Caffeine: Uses and Side Effects

Caffeine: Uses and Side Effects

Caffeine is a chemical substance naturally occurring in more than 60 plants, including coffee, guarana, tea leaves, cola, mate, kola nuts, and other products. We also have man-made caffeine; they’re mostly added to some foods, drinks, and medicines. It’s often present in cold medicines, over-the-counter medicines for alertness, and some pain relievers. It is primarily used to improve mental alertness, but it can also be used for other purposes. Caffeine is tasteless, so you may not know if it is in your food and offers no nutritional value on its own.

Furthermore, it is so widely available that the U.S. Food and Drug Administration (FDA) confirmed that about 80% of U.S. adults take some form of caffeine every day. It usually acts as a central nervous system stimulant whose most noticeable effect is alertness. When you take caffeine, you’ll feel less tired and more awake. This is the major reason for its usage in medications to manage or treat migraines, drowsiness, and headaches. Moderate intake has various health benefits, including improving brain conditions, lowering risks of certain cancers and liver problems. However, excessive consumption carries several risks which can lead to adverse effects on the body.

Uses and Effectiveness

1. Migraine

Caffeine can be very effective for treating migraines when you take it by mouth together with some pain relievers such as acetaminophen and aspirin. It’s an FDA-approved product for use together with pain killers for treating migraine headaches though this should be taken with a prescription from the doctor, as excessive consumption could lead to adverse effects.

2. Mental alertness

Recent research has suggested that taking caffeinated beverages throughout the day improves certain reaction times and also keeps the mind alert. The combination of glucose(as an energy drink) with caffeine seems to improve mental performance better than taking either glucose or caffeine alone.

3. Headache after surgery

Since caffeine is an FDA-approved product, it’s widely used by experts and people who regularly consume products that contain caffeine, and it’s effective for preventing headaches following surgery. It can either be used through the mouth or intravenously.

4. Breathing problems in newborns/ infant apnea

Neonatal apnea describes a condition in which infants have episodes of cessation of breathing that last for at least 20 seconds or more, and this causes a serious drop in heart rate and oxygen levels. This condition is common in very premature infants. Caffeine is approved as a prescription drug( given by mouth or intravenously) to treat neonatal apnea and improve breathing in premature infants with this condition. Although caffeine helps improve the symptoms of this condition, it does not prevent it. 

5. Athletic performance

For athletes, drinking caffeine increases physical strength, improves endurance, and delays fatigue during exercises. It doesn’t seem to improve performance during short-term, high-intensity exercises such as sprinting and certain lifting types. However, it might reduce tiredness and greatly improve the performance of some exercises such as running, soccer, golfing, and cycling. In addition, you should note that it works better during morning exercise than evening exercise, and excessive consumption might lead to tolerance.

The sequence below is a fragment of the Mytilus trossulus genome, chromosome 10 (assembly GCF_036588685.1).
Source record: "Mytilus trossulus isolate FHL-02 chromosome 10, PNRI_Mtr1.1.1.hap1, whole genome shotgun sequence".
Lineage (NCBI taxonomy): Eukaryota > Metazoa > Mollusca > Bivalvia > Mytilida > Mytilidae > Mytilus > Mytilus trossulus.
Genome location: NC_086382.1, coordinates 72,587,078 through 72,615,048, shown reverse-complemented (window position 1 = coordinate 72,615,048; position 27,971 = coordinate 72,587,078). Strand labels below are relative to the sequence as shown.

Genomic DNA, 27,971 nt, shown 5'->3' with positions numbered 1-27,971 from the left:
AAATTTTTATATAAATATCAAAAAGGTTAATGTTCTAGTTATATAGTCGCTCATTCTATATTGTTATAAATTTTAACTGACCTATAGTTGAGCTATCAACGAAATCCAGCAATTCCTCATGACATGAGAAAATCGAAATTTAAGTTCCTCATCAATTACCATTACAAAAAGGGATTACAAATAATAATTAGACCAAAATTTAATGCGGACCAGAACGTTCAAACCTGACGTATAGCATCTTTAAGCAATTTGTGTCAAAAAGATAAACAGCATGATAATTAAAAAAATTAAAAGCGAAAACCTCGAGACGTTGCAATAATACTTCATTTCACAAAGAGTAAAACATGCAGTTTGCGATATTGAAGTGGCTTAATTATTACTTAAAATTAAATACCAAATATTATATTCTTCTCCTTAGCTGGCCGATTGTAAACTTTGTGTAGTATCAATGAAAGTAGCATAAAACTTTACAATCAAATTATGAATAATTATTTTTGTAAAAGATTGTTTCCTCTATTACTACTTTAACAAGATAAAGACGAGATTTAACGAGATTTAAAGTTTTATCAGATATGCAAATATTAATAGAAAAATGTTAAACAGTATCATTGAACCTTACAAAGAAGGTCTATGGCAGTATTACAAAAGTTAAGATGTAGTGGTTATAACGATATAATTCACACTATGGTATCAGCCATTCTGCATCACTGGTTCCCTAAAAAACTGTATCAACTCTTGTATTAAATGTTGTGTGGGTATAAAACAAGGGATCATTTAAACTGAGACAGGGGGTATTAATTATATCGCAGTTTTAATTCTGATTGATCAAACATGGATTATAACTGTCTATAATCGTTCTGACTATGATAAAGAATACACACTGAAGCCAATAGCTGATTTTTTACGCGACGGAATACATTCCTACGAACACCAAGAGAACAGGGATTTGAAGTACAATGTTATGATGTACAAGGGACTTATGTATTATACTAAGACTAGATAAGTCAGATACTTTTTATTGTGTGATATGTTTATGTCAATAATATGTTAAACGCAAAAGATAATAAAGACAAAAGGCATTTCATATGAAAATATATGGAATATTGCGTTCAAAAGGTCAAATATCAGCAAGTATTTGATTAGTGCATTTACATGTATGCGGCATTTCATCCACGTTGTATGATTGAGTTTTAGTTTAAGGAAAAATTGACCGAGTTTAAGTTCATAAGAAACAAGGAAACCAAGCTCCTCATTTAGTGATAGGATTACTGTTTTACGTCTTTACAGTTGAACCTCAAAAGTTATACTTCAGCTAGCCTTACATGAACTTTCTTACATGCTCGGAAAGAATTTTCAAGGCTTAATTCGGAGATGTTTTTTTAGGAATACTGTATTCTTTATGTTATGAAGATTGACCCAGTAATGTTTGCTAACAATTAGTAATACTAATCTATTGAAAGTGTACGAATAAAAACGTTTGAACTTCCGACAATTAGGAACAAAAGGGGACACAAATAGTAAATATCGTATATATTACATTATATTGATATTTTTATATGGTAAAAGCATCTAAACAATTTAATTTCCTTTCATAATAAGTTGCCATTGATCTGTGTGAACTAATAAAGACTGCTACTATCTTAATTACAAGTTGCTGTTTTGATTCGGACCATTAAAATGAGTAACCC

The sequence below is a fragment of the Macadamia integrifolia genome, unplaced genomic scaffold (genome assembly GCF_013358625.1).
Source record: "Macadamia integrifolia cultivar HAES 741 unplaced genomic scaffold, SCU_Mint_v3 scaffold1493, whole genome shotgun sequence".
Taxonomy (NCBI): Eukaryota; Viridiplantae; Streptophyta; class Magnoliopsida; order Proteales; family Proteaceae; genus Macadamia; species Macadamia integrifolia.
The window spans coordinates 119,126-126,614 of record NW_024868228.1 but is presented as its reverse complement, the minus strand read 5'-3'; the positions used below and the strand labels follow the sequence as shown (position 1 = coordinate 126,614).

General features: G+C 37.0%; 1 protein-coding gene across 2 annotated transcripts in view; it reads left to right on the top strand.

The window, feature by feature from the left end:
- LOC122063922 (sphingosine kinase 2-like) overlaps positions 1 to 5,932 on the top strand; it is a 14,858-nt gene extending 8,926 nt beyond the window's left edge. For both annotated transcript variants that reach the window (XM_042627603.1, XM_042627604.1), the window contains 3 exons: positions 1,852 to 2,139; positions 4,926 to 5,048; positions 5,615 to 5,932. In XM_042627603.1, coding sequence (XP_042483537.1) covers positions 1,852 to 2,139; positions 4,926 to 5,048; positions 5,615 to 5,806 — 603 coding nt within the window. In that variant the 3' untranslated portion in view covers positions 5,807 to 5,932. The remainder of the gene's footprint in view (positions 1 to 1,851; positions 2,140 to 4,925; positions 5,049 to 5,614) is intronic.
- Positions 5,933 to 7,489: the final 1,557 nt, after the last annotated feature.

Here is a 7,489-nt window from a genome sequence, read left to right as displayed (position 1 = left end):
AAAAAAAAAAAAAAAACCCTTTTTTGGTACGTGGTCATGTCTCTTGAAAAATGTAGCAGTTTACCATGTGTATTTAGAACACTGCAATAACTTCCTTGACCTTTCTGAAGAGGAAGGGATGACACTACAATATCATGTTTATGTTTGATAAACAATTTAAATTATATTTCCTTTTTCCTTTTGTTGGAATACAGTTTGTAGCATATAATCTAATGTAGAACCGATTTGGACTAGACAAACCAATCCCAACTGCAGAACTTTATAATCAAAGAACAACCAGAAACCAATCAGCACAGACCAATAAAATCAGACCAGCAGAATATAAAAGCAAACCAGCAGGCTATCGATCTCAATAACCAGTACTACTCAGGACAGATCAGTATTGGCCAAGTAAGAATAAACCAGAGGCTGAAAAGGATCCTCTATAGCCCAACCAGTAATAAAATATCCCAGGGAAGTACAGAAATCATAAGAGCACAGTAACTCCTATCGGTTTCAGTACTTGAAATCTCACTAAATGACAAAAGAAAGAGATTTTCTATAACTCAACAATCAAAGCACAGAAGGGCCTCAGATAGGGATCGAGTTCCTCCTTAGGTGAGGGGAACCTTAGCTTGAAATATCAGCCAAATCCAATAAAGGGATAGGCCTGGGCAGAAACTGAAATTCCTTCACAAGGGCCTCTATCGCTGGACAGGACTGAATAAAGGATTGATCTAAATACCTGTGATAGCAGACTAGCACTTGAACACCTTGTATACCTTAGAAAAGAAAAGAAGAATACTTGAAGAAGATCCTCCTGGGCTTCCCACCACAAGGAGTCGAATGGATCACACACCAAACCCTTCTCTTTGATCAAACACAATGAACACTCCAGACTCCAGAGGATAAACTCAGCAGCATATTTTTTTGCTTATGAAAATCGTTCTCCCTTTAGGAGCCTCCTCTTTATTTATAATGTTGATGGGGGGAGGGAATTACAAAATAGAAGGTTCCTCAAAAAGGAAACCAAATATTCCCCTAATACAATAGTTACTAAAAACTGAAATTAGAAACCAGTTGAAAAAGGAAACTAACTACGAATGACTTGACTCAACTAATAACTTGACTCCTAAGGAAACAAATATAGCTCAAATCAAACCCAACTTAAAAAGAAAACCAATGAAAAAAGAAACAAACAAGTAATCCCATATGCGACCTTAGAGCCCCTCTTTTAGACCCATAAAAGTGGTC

6. Diabetes

Taking teas or beverages that contain caffeine may help lower the risk of developing type 2 diabetes. The more caffeine consumed, the lower the risk of the disease. However, the research on the effects of caffeine in people with type 1 diabetes is inconsistent as some research shows benefits while some do not. Caffeine might prevent type 2 diabetes, but it cannot be effective in treating it. 

7. Obesity

Moderate consumption of caffeine combined with ephedrine may help reduce weight ( short-term). Taking around 195 mg of caffeine with 90mg of ephedra daily for six months can lead to a modest weight loss of about 5.5kg or 12 pounds in overweight people. Aside from this, the combination of the two-plus limiting fat intake(i.e., dieting) also seems to reduce body fat, decrease “bad” low-density lipoprotein (LDL) cholesterol, and increase “good” high-density lipoprotein (HDL) cholesterol. Also, caffeine & ephedra combinations can cause changes in blood pressure and heart rate.

8. Memory

Taking an adequate amount of caffeine through the mouth, with nothing more than 200 mg daily, can help to improve the memory of people, including college students or people with outgoing personalities. However, it’s best not to take it in excess.

9. Depression

Research suggests that caffeine intake is linked with an increased occurrence of depression symptoms in children. However, other research proved that caffeinated coffee intake may help decrease depression in adults.

Common side effects of caffeine

  • insomnia
  • nervousness or anxiety
  • irritability
  • nausea
  • headache
  • some serious allergic reactions such as difficulty breathing, chest tightness, swelling of the mouth, and itching.
  • diarrhea
  • vomiting
  • palpitations or rapid heart rate
  • increased blood pressure
  • chest pain

It’s advisable to seek medical attention right away if any of these severe side effects occur.

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